So here we are, bringing our instincts together to create a document of life on the Camino. Once you start paying attention to all the subtle textures that make up your day, it's hard not to shoot everything. Walking out of Burgos, I could have stopped a hundred times to document something beautiful. But there's also this very practical side to our lives right now. We have to wake up and walk at least 13 miles every day, and if you spend all your time shooting you'll get to the alburgue late and not get a bed.

So how do you choose to tell your story?

Day 16: Castrojeriz to Fromista

Today we decided to have someone take a picture of us together as a crew, since we're often not together in photos. In the only picture that turned out, I am making this strange alien face. I think I was trying to get breadcrumbs off my lip. No one can blackmail me if I voluntarily put this online, right?

My Own Camino

  Gabriela My Own Camino

This post was written by our wonderful team member Gabriela Quiroz.

This morning, I met an Australian woman at the bus station. Her eyes swelled with tears when I asked her if she was walking The Camino alone. She replied “This is a path you must travel alone.” I knew she wasn’t talking about the actual road.

I’m not physically walking the Camino of Santiago, I’m busing through it, going from town to town, meeting with the team every few days. I’m a production office/DIT station on the move.

During my time in the different towns, I meet wonderful people; the big smiling lady at the bakery, the friendly hostel manager, the nuns that hang out at the icecream place, the woodcarving artisan at the end of the street. But most importantly, I meet pilgrims from all over the world, some of them have to stay behind due to a physical injury, others, are just taking a pause or have just arrived.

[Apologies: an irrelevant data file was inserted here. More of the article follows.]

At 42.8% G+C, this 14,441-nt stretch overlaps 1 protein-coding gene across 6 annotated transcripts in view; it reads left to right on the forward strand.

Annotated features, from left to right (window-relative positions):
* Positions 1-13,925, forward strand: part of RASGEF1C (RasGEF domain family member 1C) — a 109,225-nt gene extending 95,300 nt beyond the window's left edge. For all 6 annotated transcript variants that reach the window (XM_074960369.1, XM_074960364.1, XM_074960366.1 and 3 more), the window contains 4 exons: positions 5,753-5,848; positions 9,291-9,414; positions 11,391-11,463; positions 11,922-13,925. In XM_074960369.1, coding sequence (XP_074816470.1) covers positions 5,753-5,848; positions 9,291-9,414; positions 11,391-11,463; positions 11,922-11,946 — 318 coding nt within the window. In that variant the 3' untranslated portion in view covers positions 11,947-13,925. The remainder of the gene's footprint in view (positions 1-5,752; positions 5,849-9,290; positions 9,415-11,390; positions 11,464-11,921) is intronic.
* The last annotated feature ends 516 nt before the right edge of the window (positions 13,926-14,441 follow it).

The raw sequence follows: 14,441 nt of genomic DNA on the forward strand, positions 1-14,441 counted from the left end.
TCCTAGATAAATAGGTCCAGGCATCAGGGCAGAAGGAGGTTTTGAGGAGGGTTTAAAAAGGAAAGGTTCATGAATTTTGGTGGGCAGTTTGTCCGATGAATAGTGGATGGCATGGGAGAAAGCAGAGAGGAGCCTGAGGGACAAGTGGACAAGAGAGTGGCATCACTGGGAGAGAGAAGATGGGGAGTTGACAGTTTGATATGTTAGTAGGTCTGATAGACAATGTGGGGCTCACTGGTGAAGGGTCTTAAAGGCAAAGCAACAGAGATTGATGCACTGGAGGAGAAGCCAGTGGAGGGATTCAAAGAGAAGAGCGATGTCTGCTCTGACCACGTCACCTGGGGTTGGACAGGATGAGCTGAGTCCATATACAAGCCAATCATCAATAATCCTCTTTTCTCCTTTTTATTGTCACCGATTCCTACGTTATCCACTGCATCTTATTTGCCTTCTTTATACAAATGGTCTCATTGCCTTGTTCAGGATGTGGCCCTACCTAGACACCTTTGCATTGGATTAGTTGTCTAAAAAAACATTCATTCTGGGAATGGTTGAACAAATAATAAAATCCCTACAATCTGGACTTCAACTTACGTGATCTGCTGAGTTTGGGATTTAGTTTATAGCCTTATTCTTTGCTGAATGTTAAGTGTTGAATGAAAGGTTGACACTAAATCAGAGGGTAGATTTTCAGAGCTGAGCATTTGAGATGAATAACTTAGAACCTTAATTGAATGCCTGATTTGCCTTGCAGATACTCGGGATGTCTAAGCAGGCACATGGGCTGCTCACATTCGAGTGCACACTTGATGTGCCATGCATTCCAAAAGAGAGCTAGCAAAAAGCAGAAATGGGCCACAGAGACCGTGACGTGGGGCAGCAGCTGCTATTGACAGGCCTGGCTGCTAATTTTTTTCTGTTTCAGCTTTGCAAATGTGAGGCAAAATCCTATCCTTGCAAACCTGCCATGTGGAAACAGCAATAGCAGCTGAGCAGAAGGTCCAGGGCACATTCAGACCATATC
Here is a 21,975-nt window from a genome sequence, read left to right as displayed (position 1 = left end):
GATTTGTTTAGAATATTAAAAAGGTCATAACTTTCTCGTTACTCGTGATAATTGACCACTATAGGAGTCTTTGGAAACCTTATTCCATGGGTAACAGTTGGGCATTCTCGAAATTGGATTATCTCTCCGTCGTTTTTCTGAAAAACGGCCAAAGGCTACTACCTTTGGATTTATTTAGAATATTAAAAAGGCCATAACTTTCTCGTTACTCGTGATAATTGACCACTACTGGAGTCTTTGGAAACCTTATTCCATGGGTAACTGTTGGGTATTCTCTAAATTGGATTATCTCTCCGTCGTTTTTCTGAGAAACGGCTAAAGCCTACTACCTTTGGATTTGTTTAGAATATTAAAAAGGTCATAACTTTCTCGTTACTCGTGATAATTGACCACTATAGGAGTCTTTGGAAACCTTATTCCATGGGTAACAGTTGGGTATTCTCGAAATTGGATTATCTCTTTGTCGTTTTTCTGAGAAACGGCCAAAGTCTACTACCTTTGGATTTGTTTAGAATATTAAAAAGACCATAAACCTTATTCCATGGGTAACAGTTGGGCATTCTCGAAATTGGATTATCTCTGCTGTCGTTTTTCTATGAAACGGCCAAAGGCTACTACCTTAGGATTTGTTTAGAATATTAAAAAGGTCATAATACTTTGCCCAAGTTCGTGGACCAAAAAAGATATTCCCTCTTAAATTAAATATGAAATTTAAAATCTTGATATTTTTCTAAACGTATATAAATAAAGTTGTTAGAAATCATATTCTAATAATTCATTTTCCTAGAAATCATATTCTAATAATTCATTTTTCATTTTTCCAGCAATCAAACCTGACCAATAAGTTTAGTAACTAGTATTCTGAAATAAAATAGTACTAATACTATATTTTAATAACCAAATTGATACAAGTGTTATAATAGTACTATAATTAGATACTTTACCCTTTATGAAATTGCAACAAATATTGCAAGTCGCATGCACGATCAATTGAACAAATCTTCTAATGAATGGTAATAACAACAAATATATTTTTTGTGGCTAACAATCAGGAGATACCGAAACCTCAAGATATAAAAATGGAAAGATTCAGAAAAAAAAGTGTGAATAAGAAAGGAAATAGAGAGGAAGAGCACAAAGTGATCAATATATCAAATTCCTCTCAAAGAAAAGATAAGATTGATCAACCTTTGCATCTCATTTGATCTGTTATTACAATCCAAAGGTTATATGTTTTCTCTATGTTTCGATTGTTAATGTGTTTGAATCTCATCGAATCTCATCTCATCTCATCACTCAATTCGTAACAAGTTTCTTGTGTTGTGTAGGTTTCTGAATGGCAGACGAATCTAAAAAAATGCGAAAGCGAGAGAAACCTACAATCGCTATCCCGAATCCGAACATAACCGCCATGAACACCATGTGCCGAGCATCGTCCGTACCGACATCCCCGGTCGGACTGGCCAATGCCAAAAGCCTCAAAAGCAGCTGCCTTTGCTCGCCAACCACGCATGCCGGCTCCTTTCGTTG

A man shared his story with the team yesterday. He told us he had reached the point in his life where death felt closer than ever before. He wasn’t afraid of death itself, he was afraid of not having done enough while living. “Many men at my age,” he said, “ dump their wives, buy a new car, and get a young girlfriend. I thought that walking El Camino would be cheaper.”

What I see, from the pilgrims I have met, and what makes this trail different from the other trails in the world, is that this is the Camino of the broken. Here, most of people aren’t necessarily looking to achieve physical fitness or receive the favor of some saint. These people walking The Camino, most of them over 40, carry a heavier weight than that of their backpacks; they carry years of heartache, disappointment, and loss; sharp clawed demons that have been holding on to their backs for too long.

I feel humbled by meeting people twice or three times my age who have so much to share. It is their openness what has made me rise to the challenge to walk this path as well. So, here I go, walking my own Camino, my heart as raw as theirs. Broken but filled with hope. The heavy burdens that weight us down will succumb in this road because the road is long and the weight has to fall. Demons buried under the rocks, we will come out the other side traveling light; transformed.

My Love Language is Dinosaurs (or, Lindsay's Thoughts on Living Life with a Blog)

I've been thinking a lot about storytelling lately (guess that makes sense, right?) There are so many ways that we're telling stories throughout the day with this film... Shooting the landscape, shooting interviews with pilgrims, shooting interviews with each other, writing notes for the film, Instagramming, blogging... Each format is different, each format helps give you an idea of what is happening as we cross Spain on foot seeking stories. But all of these, no matter how comprehensive we might try to be, will ever give you a complete view of the experience. Our days probably seem romantic, of adventurous, or maybe even perfect to you. But they are so far from that. Yes, some days, some moments are wonderful. But there is a lot that doesn't end up on the blog, a lot that isn't captured by a snapshot on Instagram.

Every moment isn't magical. The night Veronique sang Edith Piaf in the cathedral? The last few kilometers of the walk that day were along a busy highway, and my only motivation to keep walking was the thought that the sooner I got to Belorado, the sooner I could take a nap.